Public Inquiries - value for money?
- Published on Wednesday, 17 July 2013 11:08
- Written by Vicki Mitchem
Peter Riddell CBE, a former journalist, and Dr Karl Mackie CBE, from the Centre for Effective Dispute Resolution (CEDR), will appear at the House of Lords Select Committee on the Inquiries Act 2005.
At 10.40am, on Wednesday 17 July, Committee Room 4, Palace of Westminster
Peter Riddell CBE and Dr Karl Mackie CBE
The committee will consider whether the Act is an adequate framework for public inquiries which are fit for purpose, cost-effective and command public confidence.
They will also be looking at the huge expense involved in some public inquiries, and asking what can be done to reduce the costs. Of inquiries set up before the 2005 Act, the Bloody Sunday inquiry cost £191.5m, and three other Northern Irish inquiries together cost over £100m.
Peter Riddell not only has experience as an inquiry panel member, sitting on the inquiry which looked into improper treatment of detainees, but has also given evidence to the Leveson Inquiry into media ethics.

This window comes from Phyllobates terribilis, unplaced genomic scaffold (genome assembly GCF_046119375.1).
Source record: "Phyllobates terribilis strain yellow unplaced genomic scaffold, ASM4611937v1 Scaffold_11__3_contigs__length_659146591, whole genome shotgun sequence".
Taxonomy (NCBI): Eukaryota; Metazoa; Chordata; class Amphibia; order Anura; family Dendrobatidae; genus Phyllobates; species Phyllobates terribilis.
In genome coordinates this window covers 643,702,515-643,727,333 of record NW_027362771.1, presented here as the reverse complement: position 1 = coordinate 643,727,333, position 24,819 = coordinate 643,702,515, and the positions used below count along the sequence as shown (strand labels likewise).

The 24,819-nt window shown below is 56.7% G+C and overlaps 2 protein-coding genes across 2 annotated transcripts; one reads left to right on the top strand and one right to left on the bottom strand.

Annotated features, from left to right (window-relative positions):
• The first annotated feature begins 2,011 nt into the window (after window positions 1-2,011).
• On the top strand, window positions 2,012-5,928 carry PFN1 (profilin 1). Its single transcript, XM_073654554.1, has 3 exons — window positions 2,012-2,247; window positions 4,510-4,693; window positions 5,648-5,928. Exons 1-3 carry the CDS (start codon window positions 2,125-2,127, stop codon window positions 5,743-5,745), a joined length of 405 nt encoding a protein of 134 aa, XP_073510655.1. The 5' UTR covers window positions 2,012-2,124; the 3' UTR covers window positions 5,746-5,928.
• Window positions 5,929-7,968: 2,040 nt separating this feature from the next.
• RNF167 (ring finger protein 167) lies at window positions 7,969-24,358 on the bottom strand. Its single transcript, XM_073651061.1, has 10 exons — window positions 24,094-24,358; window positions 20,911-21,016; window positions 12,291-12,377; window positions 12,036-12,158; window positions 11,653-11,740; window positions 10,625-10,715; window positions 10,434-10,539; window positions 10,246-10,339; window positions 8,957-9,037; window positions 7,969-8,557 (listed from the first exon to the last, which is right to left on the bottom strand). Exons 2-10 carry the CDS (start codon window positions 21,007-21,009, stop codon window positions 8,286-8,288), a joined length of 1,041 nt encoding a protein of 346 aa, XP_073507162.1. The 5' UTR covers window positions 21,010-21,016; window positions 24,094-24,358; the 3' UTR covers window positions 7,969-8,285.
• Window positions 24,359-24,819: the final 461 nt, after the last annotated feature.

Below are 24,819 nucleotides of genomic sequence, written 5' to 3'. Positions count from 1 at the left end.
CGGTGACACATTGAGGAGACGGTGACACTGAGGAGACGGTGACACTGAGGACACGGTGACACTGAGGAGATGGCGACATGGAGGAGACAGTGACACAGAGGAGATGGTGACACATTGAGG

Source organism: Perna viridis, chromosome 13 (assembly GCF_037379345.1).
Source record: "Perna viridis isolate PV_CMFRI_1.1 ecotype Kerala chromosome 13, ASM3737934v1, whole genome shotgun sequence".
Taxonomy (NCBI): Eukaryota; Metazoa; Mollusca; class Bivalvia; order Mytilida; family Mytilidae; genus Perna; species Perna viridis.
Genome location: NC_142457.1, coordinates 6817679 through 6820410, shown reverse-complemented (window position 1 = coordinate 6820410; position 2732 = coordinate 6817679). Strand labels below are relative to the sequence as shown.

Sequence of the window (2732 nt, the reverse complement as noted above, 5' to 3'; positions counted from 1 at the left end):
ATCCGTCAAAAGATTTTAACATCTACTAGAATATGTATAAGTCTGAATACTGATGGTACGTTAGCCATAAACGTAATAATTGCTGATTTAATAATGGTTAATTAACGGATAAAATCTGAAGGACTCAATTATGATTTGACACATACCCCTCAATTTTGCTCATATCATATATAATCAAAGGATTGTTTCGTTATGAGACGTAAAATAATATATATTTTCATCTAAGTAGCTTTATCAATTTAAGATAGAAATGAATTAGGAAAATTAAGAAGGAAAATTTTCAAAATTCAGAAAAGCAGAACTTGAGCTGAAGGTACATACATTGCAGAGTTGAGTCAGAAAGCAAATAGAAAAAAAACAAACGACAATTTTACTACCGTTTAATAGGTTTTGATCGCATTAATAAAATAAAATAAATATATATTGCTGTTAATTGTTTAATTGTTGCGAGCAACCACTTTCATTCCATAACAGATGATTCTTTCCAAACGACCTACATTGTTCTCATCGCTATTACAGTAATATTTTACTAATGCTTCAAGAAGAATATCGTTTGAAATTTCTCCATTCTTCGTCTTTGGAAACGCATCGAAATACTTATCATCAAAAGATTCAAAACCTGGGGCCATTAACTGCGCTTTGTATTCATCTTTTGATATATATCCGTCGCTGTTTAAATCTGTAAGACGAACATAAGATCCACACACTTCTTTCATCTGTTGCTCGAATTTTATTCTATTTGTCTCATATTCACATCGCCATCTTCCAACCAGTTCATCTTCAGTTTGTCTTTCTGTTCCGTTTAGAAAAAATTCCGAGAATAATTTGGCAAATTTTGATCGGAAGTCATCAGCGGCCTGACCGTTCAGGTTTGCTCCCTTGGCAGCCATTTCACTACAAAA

Dr. Karl Mackie is chief executive of the CEDR which two years ago launched an "Inquiry into Public Inquiries" project that set out to investigate and review the methodology used in previous public inquiries.
- Do public inquiries play a significant and useful part in the management and government of this country?
- Is there a case for a body to be set up with general oversight of implementation of inquiry recommendations and maybe to have more general oversight of the inquiry process?
- Are the recommendations of inquiries adequately implemented?